Adults with Down syndrome ages 25 and up needed to participate in a research study to help learn more about the risk and development of Alzheimer’s disease and dementia in people with Down syndrome. Participation involves four visits over a four year period. A caregiver must be present at each visit. Compensation provided.
People with Down syndrome are at an increased risk of developing Alzheimer’s disease and dementia. Amyloid plaques (protein deposits that build up outside the nerve cells) found in the brains of people with Alzheimer’s disease are thought to play a significant role in the development of symptoms such as memory loss, reduced interest in being sociable, restlessness, and other changes. The gene that makes the amyloid protein is on the 21st chromosome. Because individuals with Down syndrome have an extra 21st chromosome, they may be more likely to develop amyloid plaque deposits found in Alzheimer’s disease. The purpose of this study is to help researchers assess a wide range of biomarkers for Alzheimer’s disease in a large group of adults with Down syndrome. Biomarkers are measurable substances in the body that can indicate the presence of a condition or disease.
COULD THIS STUDY BE RIGHT FOR YOU?
- Ages 25 and up
- Have Down syndrome
- Have a caregiver who can attend study visits
WHAT PARTICIPANTS CAN EXPECT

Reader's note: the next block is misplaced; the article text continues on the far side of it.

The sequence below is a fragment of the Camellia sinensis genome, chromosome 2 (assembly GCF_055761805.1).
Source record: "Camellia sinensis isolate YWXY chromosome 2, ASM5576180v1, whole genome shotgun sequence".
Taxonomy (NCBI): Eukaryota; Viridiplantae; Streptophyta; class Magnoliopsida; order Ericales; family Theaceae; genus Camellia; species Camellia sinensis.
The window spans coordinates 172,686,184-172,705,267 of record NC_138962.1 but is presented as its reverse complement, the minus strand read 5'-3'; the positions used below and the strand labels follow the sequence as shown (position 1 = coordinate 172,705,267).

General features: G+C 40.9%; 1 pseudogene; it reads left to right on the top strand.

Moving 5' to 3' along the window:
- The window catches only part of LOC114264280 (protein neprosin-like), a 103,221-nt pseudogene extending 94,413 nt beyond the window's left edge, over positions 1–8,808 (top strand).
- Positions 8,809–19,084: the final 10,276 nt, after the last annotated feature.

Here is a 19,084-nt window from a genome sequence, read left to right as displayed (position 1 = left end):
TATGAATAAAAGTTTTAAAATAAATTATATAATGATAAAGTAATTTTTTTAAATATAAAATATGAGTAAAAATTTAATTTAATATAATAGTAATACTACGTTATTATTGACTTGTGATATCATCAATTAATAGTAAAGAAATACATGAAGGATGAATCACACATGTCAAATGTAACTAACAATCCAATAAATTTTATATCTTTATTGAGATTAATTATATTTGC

Participation involves four visits over a four year period. Each visit takes about two days to complete. A relative or caregiver will complete a set of questionnaires while the adult with Down syndrome undergoes a physical examination and completes a range of cognitive tests. Some of the visits will also include MRI and PET scans, and blood draws. Participants will be compensated up to $1100.00 for completing all visits and procedures. Funds are available for participants and caregivers who reside a distance from Pittsburgh to stay overnight.
IRB:STUDY19070190A - Neurodegeneration in Aging Down Syndrome (NiAD)
MEET THE RESEARCHER
Benjamin Handen, Ph.D. is Professor of Psychiatry and Pediatrics at the University of Pittsburgh School of Medicine and Director of Research and Clinical Services at the Center for Autism and Developmental Disorders at Western Psychiatric Institute and Clinic. Dr. Handen is a clinical psychologist with over 30 years of experience in the field of autism and developmental disabilities. His research is focused upon the examination of psychopharmacology and psychosocial treatments in autism spectrum disorder and on the course and development of Alzheimer’s Disease in adults with Down syndrome.